State Settles Court Clerk's Discrimination Claim for $60K | Off Message

State Settles Court Clerk's Discrimination Claim for $60K


  • Piotr Adamowicz | Dreamstime
The State of Vermont paid $60,000 earlier this year to settle claims by a former court clerk that said she was fired in 2018 because she is Black.

The settlement came on the heels of a separate investigation by the judiciary last summer into allegations that the former clerk’s supervisor, Tammy Tyda, made racist comments about Black people while on the job.

Tyda is still employed as a court operations manager in Caledonia County following what the judiciary described as “appropriate” discipline, without releasing further information.

The former clerk, Shanda Williams, filed an employment discrimination lawsuit in 2019, claiming she was subjected to a hostile work environment as the only Black employee at the Washington County Courthouse in Barre. Tyda, Williams’ supervisor at that time, would “constantly bully and scream” at her, court filings alleged, while white coworkers purposefully undermined Williams’ work by refusing to help her and, in one instance, hiding a file she needed.

Williams, who was employed as a temp, was terminated in July 2018. Tyda told her the position was eliminated because of lack of work, but the former clerk alleged that a nearly identical job was posted soon after.

Last May, the Vermont Attorney General’s Office asked a federal judge to dismiss the case on the grounds that Williams’ initial filing was scant on evidence of discrimination. Williams had noted that she was the only Black worker in the Barre office. But the state argued that, because only 1.4 percent of Vermont's population is Black, Williams' "office was more diverse than Vermont generally."

Last summer, as the civil case was pending, employees at the Caledonia County Courthouse in St. Johnsbury, where Tyda had been transferred, came forward with new allegations of racism.

In a written complaint to the court administrator's office, Vermont State Employees’ Association shop steward Michelle Bachand relayed accounts of statements Tyda made to other court staff as they watched Black Lives Matter demonstrators gather outside on June 3, 2020.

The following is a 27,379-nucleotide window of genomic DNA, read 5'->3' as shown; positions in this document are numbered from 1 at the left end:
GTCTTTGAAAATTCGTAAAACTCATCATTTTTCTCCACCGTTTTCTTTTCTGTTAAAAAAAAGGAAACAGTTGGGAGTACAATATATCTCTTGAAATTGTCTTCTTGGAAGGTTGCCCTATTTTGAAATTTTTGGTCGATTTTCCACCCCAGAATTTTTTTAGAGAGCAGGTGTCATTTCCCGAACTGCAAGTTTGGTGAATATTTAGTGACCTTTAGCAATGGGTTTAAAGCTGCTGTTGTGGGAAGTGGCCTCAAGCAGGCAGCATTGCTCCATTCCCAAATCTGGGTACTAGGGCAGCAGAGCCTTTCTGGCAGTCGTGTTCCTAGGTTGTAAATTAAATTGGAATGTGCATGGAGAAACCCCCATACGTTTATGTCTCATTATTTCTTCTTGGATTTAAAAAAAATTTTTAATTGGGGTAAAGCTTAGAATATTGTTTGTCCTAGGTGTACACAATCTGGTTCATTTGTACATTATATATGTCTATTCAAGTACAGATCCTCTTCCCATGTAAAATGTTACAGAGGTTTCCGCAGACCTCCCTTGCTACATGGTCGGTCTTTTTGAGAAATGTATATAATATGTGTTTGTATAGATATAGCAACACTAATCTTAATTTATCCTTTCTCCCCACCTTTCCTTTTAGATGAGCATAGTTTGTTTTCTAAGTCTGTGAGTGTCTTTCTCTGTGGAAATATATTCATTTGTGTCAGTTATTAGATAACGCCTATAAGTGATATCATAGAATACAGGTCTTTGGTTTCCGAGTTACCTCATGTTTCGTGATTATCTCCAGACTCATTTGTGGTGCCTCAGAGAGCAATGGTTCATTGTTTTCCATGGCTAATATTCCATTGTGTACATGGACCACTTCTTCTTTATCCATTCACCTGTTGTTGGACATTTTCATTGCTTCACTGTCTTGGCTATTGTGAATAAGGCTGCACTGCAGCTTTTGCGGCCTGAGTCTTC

“Have you ever lived in the South? Because I have,” Tyda was alleged to have said, according to the June 15 complaint. “And there are tons of them there. They walk around like THEY are superior/better to US.”

The employee to whom Tyda was speaking could not remember whether the supervisor had said “superior” or “better,” Bachand wrote, but was disturbed by the encounter. A security guard corroborated the employee's account, according to the complaint.

The employees told three weeks after the complaint was lodged that they still hadn’t been interviewed by the judiciary and that Tyda hadn’t been placed on leave.

By that point, Williams’ attorney, John Franco, was arguing in unrelated court filings that the Tyda's recent comments showed that she “harbors a self-expressed racial animus towards African-Americans.”

Reached by phone, Tyda declined to comment for this story.

In response to questions sent to court administrator Patricia Gabel, the judiciary’s contracted counsel, Susan Gilfillan, of McNeil, Leddy and Sheahan, told Seven Days last week that the judiciary hired another attorney to investigate the claims. The review concluded in mid-August.

“We determined that some of the complaints that were made had been substantiated,” Gilfillan said. She refused to specify.

Gilfillan did say that as part of the judiciary’s response, Tyda was required to undergo implicit bias training. Gilfillan later clarified that all judiciary managers attended the course, which was held in October and November 2020.

“We are reformatting the course content to deliver it to all other employees of the Vermont Judiciary,” she wrote in a follow-up email.

The state and Williams settled the civil case in January, though the state did not admit wrongdoing as part of it.

Franco said in an interview on Monday that state officials did not follow up with him after the case was settled to inquire about the facts surrounding Williams’ termination. He said that failure seems to run contrary to the state’s Equal Employment Opportunity Plan, which requires the Department of Human Resources to “monitor the procedures and disciplinary actions of all alleged discrimination and harassment cases to ensure that State policies and procedures are followed.”

“I gotta say, I consider that disturbing,” Franco said. “It’s nice to have these plans, but if they’re not followed up on, they’re just another state study that was put on a shelf and ignored.”

Gilfillan said the judiciary "will continue to closely monitor our operations to ensure our employees comply with our professional conduct standards."

Employees classified as races other than white made up 4.1 percent of the state government workforce in fiscal year 2019, according to data contained in the EEO plan. Federal data put the proportion of minority members of the population in the broader Vermont workforce at 5.2 percent.

“These figures indicate that the State of Vermont has room for improvement to narrow this gap,” the report states.

Last month, weeks after the Williams settlement was signed, the court administrator placed Tyda on a “special assignment” related to recently introduced court software, the judiciary confirmed.

Gilfillan said the assignment was unrelated to the employee claims about Tyda.

Though Tyda’s title remains the same, Gilfillan said the state has not yet decided whether she will eventually return to her previous duties.

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